Discovering A Hidden Epidemic of Severe Black Lung Disease
By the 1990s, cases of black lung — an incurable respiratory disease that afflicts coal miners — had hit historic lows, and its most severe form was thought to be “nearly eradicated,” according to the National Institute for Occupational Safety and Health (NIOSH).
But a new FRONTLINE and NPR joint investigation — Coal’s Deadly Dust — reveals how thousands of coal miners now face an epidemic of the most severe and deadly form of black lung, known as progressive massive fibrosis, or PMF.
NPR Correspondent Howard Berkes was reporting on the resurgence of black lung when he received a tip two years ago about an outbreak of severe black lung — the disease that epidemiologists thought was nearly gone. He met Brandon Crum, a radiologist in Kentucky whose clinic was overwhelmed with such cases.
In this scene from Coal’s Deadly Dust, Crum displays X-rays of multiple miners with PMF. “The biggest concern at the time, for me, was seeing young men my age — and I’m 43 — or younger than I am, with the most severe form of the disease,” he told Berkes.
Crum said he took his concerns to NIOSH, a federal agency that tests working miners for disease and tracks the occurrence of black lung.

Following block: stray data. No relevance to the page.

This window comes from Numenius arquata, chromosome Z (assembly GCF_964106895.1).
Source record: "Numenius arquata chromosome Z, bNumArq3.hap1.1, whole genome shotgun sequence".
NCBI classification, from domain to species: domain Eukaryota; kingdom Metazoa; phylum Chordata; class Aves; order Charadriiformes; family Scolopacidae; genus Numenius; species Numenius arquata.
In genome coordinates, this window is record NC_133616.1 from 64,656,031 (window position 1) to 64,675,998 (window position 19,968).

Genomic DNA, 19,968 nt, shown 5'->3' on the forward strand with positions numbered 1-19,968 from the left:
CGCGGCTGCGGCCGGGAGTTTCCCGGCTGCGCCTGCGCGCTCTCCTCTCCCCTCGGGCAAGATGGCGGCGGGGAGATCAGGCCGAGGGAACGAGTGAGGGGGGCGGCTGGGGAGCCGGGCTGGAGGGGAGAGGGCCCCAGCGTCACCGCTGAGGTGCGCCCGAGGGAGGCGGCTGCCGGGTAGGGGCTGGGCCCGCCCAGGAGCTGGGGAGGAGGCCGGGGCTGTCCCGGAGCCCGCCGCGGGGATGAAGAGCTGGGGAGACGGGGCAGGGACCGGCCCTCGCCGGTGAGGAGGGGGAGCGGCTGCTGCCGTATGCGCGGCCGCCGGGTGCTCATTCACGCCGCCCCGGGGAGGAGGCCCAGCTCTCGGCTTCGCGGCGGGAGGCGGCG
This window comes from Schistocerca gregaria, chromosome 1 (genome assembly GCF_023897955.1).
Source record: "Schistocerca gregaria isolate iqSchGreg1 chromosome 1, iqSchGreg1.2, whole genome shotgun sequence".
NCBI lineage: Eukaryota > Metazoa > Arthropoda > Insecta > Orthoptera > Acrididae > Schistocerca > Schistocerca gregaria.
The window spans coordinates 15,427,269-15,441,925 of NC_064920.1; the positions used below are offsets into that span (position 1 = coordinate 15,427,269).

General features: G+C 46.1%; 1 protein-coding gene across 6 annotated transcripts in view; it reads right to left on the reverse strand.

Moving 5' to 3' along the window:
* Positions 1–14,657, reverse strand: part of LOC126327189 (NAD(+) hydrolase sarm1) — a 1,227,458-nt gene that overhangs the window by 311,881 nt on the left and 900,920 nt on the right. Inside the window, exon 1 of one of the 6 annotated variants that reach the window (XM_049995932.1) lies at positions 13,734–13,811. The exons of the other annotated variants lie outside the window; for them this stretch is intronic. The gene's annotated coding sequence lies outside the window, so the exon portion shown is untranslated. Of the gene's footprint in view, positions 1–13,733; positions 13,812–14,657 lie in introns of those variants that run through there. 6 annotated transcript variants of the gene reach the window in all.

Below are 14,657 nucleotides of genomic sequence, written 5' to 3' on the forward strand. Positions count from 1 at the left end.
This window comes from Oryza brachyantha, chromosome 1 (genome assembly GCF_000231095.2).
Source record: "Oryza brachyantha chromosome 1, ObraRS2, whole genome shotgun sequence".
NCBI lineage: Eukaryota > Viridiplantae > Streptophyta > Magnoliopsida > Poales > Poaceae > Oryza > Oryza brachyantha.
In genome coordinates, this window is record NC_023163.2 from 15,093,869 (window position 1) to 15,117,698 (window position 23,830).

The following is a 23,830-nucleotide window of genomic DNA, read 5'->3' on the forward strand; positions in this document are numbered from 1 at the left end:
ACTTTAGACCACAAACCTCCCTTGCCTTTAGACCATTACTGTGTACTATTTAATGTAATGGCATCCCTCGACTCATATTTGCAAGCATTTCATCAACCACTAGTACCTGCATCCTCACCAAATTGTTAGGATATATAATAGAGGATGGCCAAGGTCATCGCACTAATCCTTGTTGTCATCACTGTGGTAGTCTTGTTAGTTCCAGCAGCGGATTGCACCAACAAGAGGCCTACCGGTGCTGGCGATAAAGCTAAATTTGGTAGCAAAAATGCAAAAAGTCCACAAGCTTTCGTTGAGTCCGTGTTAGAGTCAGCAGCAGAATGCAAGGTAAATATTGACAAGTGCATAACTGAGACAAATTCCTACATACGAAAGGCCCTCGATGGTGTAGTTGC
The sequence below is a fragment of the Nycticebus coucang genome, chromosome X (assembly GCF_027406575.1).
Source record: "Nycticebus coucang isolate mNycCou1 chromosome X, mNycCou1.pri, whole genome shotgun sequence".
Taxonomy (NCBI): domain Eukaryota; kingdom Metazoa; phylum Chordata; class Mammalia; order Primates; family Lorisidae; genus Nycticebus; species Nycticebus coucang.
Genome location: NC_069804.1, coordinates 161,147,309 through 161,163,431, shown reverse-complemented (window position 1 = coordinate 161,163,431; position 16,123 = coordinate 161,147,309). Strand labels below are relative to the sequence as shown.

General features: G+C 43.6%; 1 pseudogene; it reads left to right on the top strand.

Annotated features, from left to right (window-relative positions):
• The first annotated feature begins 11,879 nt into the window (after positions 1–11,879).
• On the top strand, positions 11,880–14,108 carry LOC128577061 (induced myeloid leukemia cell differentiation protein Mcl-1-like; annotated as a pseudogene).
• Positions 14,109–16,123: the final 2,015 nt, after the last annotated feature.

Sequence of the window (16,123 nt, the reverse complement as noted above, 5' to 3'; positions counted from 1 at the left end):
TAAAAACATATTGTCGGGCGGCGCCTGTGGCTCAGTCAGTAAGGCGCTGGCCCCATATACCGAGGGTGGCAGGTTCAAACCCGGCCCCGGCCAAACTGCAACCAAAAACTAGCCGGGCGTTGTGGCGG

Scott Laney, an epidemiologist at NIOSH, said he didn’t believe Crum’s findings at first. His agency hadn’t detected the sharp increases in PMF in its testing of miners.
But then, Laney visited Crum’s clinic and looked at the X-rays. His reaction, he told Berkes, was, “Horror. Shock.”
“I was really taken aback, not only that these cases were legitimate, but just how severe they were,” Laney said. “It indicated that we had a huge problem, and we realized immediately that it wasn’t going to be isolated to a single clinic.”
In Coal’s Deadly Dust, FRONTLINE and NPR reveal just how large the epidemic has become. Over five years, researchers at NIOSH had reported 99 cases of severe black lung across the country. But NPR/FRONTLINE have now identified more than 2,000 cases in just five Appalachian states over the same time frame.
The film investigates how the coal mining industry and government regulators failed to protect miners from this devastating epidemic.